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Remote Working Security – the Route to Peace of Mind

By No Comments4 min read

Modern technology makes it so easy for employees to work remotely that they might be forgiven for assuming it also automatically protects them against security threats. Not so. Especially if they regard security as your responsibility, not theirs. If you want to avoid serious problems, you must establish and implement remote working security best practices right across the business.

1. Put your cyber-security policy to work

It’s surprising just how many organisations still don’t instil in their staff the importance of data security. Employees who don’t work directly with customer data or who operate at a relatively low level within the company may ignore it. You need to set the tone by establishing, publishing and promoting your cybersecurity policy – and requiring all your people to read and sign it, whether they work remotely or not.

The policy needs to explain why cybersecurity is important, give details of the security protocols you expect employees to follow, the support you will provide, and the consequences of not doing the right thing. The bottom line is that protecting company data is everyone’s responsibility.

2. Secure all your internet connections

Unsecured Wi-Fi networks are the most common weak link in data security. Don’t deter your people from escaping the house to their local coffee shop or similar. Everyone needs a break now and again. But, logging on to unprotected Wi-Fi at the gym puts data at risk.

The good news is that there’s a simple solution – you insist that they log on to a virtual private network (VPN) before they use public Wi-Fi. This will encrypt their internet traffic and monitor it for risks. OF course, some VPNs are better than others, so make sure you’re using a solution that covers everything you need.

3. Take passwords seriously

It’s a running joke that, even after all these years, people still use ‘1234’ or ‘password’ or similar, but it’s not funny when you have a data breach. Think about providing password security training to your employees, starting with the basics of how to come up with a strong password and avoiding using the same one every time.

Even better, use a password manager to randomly generate passwords and store them safely. There are many to choose from.

4. Use two-factor authentication

We’re all getting used to two-factor authentication to verify bank transactions, authorise payments and log on to government websites. It’s the process that requires both a username and password and another piece of information, such as a PIN sent to your mobile phone.

This means that even if a password is stolen, the chances of fraud are slim. You might even consider multi-factor authentication, including biometrics such as voice, retina or fingerprint recognition. It’s more complex and expensive, but it may be worth it if you need more security.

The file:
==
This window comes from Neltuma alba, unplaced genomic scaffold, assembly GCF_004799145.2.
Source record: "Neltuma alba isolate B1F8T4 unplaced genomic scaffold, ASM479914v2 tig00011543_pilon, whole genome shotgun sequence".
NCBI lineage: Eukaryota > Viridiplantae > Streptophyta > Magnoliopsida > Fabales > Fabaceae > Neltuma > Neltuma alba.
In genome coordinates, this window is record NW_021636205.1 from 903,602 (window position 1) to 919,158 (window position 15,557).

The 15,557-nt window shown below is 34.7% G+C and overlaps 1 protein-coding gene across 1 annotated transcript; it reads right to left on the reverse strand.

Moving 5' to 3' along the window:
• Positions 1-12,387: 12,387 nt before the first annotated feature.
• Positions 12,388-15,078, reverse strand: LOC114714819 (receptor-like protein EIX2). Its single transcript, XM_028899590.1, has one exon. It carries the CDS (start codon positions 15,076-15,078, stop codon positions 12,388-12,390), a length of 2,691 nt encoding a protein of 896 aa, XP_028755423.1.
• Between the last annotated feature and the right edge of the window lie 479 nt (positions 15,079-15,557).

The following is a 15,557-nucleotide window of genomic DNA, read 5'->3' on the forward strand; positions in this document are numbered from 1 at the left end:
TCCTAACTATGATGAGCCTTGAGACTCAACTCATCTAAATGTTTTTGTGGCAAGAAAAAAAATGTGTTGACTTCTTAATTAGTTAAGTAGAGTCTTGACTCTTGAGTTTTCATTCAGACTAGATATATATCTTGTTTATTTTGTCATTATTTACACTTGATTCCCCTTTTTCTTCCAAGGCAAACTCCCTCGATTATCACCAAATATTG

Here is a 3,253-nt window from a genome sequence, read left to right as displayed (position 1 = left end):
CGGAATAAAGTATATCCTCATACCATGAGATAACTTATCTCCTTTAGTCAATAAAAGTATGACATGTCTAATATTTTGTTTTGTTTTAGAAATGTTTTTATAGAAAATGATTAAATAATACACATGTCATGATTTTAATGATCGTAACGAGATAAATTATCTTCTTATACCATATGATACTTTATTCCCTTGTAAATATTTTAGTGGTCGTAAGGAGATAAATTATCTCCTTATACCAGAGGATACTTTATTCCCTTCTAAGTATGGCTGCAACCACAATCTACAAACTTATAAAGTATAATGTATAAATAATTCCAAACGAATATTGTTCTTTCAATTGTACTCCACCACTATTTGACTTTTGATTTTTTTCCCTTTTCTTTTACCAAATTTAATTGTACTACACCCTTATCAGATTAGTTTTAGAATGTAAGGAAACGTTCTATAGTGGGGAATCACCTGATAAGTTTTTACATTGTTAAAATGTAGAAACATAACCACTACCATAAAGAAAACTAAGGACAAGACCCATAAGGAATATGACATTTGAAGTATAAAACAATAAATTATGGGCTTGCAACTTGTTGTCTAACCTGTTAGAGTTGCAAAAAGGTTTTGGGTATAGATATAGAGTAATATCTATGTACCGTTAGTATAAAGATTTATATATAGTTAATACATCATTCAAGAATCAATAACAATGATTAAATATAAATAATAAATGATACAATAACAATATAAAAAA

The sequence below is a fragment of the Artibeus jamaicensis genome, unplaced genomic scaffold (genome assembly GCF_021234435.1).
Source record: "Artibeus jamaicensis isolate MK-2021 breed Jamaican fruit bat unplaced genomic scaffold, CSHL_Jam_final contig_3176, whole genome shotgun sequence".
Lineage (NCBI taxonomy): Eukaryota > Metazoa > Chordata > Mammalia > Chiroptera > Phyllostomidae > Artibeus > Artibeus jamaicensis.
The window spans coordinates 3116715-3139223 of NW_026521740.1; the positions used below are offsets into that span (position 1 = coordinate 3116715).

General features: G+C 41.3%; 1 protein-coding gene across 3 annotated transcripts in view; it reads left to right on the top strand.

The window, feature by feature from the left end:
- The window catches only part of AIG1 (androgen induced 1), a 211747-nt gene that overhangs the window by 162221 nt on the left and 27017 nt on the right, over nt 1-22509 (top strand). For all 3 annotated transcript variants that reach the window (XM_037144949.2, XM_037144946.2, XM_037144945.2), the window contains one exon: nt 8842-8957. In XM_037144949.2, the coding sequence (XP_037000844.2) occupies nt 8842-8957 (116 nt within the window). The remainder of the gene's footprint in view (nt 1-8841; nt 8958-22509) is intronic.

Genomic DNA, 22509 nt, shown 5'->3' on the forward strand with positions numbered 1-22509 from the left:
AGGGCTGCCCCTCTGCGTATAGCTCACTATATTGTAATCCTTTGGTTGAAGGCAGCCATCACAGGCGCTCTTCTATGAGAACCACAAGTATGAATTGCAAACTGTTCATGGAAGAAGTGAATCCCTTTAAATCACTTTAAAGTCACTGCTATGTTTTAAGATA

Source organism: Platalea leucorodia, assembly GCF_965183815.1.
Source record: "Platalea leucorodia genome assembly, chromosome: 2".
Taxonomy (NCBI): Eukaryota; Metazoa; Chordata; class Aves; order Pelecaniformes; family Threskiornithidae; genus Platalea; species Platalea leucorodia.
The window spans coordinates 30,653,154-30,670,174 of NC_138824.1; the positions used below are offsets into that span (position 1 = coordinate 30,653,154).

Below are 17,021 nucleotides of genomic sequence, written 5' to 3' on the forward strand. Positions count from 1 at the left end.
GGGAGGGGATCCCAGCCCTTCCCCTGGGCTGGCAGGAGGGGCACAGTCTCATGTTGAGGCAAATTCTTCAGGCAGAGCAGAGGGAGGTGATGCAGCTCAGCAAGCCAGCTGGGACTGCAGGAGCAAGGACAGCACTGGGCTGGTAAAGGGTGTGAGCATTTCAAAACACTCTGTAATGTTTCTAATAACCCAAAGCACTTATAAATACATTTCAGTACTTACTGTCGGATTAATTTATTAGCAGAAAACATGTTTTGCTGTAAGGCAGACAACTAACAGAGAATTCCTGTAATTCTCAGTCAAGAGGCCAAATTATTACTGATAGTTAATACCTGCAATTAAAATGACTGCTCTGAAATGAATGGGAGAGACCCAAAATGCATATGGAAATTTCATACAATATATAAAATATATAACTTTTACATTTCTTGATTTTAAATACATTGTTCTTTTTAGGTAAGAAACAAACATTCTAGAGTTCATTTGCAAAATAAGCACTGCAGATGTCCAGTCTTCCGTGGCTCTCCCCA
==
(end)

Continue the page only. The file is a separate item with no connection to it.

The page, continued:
5. Use encryption software

It’s vital that any programs used by employees to chat, send emails or share files should be equipped with end-to-end encryption. This is standard practice for many popular applications, but it’s worth checking that people aren’t using any other platforms that are less secure.

While working from home may reduce the chances of an employee’s device being lost or stolen – on public transport, for example – using a public place as a temporary office will certainly increase it. Encryption software can protect company data by preventing unauthorised users from getting access to a device.

6. Install and use security programs

Updates and new versions can be a pain, but there’s no excuse for remote workers to have anything but the latest firewalls, antivirus and anti-malware software on all their devices, including laptops, phones and tablets. You might also consider the option of being able to remotely wipe devices if they go astray.

To make this work, you may have to rethink the way you provide IT support. Some employees may not be confident of their ability to manage this kind of ongoing protection, so you may have to provide step-by-step guidance on the phone – or you might look for local tech support partners, who can offer a convenient face-to-face service.

Final thoughts

Working remotely doesn’t necessarily increase data risk, but it does complicate things a little. The key is education and collective understanding. Once you make best practice the norm, employees will think nothing of following it – and feel reassured that they are doing their bit to protect the security of company data.

Click here to find out how we can help you develop a remote working security plan – or get in touch